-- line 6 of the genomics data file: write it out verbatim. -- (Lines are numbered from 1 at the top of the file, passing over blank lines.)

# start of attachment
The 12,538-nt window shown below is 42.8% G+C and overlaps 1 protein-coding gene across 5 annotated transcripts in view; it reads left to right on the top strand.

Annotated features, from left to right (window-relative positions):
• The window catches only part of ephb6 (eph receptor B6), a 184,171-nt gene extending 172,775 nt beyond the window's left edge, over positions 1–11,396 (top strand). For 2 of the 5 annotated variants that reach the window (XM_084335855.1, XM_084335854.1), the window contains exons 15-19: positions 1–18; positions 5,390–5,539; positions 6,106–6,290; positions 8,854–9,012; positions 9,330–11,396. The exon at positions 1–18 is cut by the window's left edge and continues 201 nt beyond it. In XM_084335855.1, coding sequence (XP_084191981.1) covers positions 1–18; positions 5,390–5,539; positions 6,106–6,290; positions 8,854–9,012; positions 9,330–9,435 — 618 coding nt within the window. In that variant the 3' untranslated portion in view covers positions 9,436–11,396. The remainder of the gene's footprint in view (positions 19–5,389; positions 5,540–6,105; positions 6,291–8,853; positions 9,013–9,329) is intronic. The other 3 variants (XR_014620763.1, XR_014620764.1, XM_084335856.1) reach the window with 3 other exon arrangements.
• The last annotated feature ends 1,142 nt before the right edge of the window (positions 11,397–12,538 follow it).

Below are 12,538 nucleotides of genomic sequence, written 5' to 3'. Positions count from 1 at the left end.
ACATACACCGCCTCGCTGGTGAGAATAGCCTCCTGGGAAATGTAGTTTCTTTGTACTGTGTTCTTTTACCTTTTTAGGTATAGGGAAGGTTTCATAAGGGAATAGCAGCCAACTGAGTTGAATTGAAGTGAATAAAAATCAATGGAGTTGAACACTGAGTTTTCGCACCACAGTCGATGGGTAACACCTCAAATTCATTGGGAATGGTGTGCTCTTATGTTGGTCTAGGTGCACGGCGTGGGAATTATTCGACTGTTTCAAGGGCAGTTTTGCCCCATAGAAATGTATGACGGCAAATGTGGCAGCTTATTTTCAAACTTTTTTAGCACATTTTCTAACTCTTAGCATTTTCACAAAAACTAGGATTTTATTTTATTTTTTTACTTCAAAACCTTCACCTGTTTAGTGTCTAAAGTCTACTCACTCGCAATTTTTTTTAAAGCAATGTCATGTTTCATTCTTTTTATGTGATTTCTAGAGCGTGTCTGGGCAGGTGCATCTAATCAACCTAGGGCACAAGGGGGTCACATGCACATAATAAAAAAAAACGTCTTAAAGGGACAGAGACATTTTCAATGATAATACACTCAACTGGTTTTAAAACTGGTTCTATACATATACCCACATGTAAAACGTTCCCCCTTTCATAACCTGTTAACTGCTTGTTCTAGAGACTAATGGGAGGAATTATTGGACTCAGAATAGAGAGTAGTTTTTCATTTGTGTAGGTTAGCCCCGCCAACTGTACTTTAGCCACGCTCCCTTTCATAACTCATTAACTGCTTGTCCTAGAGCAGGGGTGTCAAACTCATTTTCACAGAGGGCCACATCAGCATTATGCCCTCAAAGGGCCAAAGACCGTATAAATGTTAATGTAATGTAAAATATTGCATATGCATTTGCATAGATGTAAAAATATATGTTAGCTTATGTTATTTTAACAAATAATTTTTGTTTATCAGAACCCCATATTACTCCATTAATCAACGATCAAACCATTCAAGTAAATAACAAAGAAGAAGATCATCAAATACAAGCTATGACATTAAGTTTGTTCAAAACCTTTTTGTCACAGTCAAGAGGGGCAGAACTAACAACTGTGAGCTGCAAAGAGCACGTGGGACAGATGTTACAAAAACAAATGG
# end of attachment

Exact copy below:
ACATACACCGCCTCGCTGGTGAGAATAGCCTCCTGGGAAATGTAGTTTCTTTGTACTGTGTTCTTTTACCTTTTTAGGTATAGGGAAGGTTTCATAAGGGAATAGCAGCCAACTGAGTTGAATTGAAGTGAATAAAAATCAATGGAGTTGAACACTGAGTTTTCGCACCACAGTCGATGGGTAACACCTCAAATTCATTGGGAATGGTGTGCTCTTATGTTGGTCTAGGTGCACGGCGTGGGAATTATTCGACTGTTTCAAGGGCAGTTTTGCCCCATAGAAATGTATGACGGCAAATGTGGCAGCTTATTTTCAAACTTTTTTAGCACATTTTCTAACTCTTAGCATTTTCACAAAAACTAGGATTTTATTTTATTTTTTTACTTCAAAACCTTCACCTGTTTAGTGTCTAAAGTCTACTCACTCGCAATTTTTTTTAAAGCAATGTCATGTTTCATTCTTTTTATGTGATTTCTAGAGCGTGTCTGGGCAGGTGCATCTAATCAACCTAGGGCACAAGGGGGTCACATGCACATAATAAAAAAAAACGTCTTAAAGGGACAGAGACATTTTCAATGATAATACACTCAACTGGTTTTAAAACTGGTTCTATACATATACCCACATGTAAAACGTTCCCCCTTTCATAACCTGTTAACTGCTTGTTCTAGAGACTAATGGGAGGAATTATTGGACTCAGAATAGAGAGTAGTTTTTCATTTGTGTAGGTTAGCCCCGCCAACTGTACTTTAGCCACGCTCCCTTTCATAACTCATTAACTGCTTGTCCTAGAGCAGGGGTGTCAAACTCATTTTCACAGAGGGCCACATCAGCATTATGCCCTCAAAGGGCCAAAGACCGTATAAATGTTAATGTAATGTAAAATATTGCATATGCATTTGCATAGATGTAAAAATATATGTTAGCTTATGTTATTTTAACAAATAATTTTTGTTTATCAGAACCCCATATTACTCCATTAATCAACGATCAAACCATTCAAGTAAATAACAAAGAAGAAGATCATCAAATACAAGCTATGACATTAAGTTTGTTCAAAACCTTTTTGTCACAGTCAAGAGGGGCAGAACTAACAACTGTGAGCTGCAAAGAGCACGTGGGACAGATGTTACAAAAACAAATGG